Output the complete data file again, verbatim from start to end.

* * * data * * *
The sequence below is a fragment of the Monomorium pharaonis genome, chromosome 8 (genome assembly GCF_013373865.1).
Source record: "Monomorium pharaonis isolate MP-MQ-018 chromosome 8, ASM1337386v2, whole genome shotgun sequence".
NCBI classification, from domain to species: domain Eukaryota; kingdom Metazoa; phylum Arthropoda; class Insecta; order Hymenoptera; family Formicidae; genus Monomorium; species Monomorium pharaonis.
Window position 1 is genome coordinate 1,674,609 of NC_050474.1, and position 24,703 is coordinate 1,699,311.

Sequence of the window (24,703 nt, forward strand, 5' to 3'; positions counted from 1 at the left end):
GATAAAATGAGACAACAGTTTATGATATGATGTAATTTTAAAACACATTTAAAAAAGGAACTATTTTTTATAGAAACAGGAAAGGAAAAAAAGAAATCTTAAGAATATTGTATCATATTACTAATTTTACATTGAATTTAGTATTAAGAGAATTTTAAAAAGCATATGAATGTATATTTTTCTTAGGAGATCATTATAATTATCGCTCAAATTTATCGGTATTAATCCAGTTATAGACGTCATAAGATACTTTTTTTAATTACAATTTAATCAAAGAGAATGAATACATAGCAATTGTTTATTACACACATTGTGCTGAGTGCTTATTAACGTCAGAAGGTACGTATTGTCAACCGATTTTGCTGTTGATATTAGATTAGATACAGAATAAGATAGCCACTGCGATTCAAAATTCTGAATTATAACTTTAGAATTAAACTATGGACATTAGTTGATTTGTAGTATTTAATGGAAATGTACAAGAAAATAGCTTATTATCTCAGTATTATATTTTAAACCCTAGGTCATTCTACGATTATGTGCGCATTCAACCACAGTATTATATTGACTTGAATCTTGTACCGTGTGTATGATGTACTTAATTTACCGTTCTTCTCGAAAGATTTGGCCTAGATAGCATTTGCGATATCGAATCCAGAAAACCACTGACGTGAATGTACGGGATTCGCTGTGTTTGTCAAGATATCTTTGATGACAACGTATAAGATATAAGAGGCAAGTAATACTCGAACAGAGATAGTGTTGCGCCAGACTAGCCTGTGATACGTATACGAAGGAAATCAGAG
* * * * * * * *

The sequence below is a fragment of the Monomorium pharaonis genome, chromosome 8 (genome assembly GCF_013373865.1).
Source record: "Monomorium pharaonis isolate MP-MQ-018 chromosome 8, ASM1337386v2, whole genome shotgun sequence".
NCBI classification, from domain to species: domain Eukaryota; kingdom Metazoa; phylum Arthropoda; class Insecta; order Hymenoptera; family Formicidae; genus Monomorium; species Monomorium pharaonis.
Window position 1 is genome coordinate 1,674,609 of NC_050474.1, and position 24,703 is coordinate 1,699,311.

Sequence of the window (24,703 nt, forward strand, 5' to 3'; positions counted from 1 at the left end):
GATAAAATGAGACAACAGTTTATGATATGATGTAATTTTAAAACACATTTAAAAAAGGAACTATTTTTTATAGAAACAGGAAAGGAAAAAAAGAAATCTTAAGAATATTGTATCATATTACTAATTTTACATTGAATTTAGTATTAAGAGAATTTTAAAAAGCATATGAATGTATATTTTTCTTAGGAGATCATTATAATTATCGCTCAAATTTATCGGTATTAATCCAGTTATAGACGTCATAAGATACTTTTTTTAATTACAATTTAATCAAAGAGAATGAATACATAGCAATTGTTTATTACACACATTGTGCTGAGTGCTTATTAACGTCAGAAGGTACGTATTGTCAACCGATTTTGCTGTTGATATTAGATTAGATACAGAATAAGATAGCCACTGCGATTCAAAATTCTGAATTATAACTTTAGAATTAAACTATGGACATTAGTTGATTTGTAGTATTTAATGGAAATGTACAAGAAAATAGCTTATTATCTCAGTATTATATTTTAAACCCTAGGTCATTCTACGATTATGTGCGCATTCAACCACAGTATTATATTGACTTGAATCTTGTACCGTGTGTATGATGTACTTAATTTACCGTTCTTCTCGAAAGATTTGGCCTAGATAGCATTTGCGATATCGAATCCAGAAAACCACTGACGTGAATGTACGGGATTCGCTGTGTTTGTCAAGATATCTTTGATGACAACGTATAAGATATAAGAGGCAAGTAATACTCGAACAGAGATAGTGTTGCGCCAGACTAGCCTGTGATACGTATACGAAGGAAATCAGAG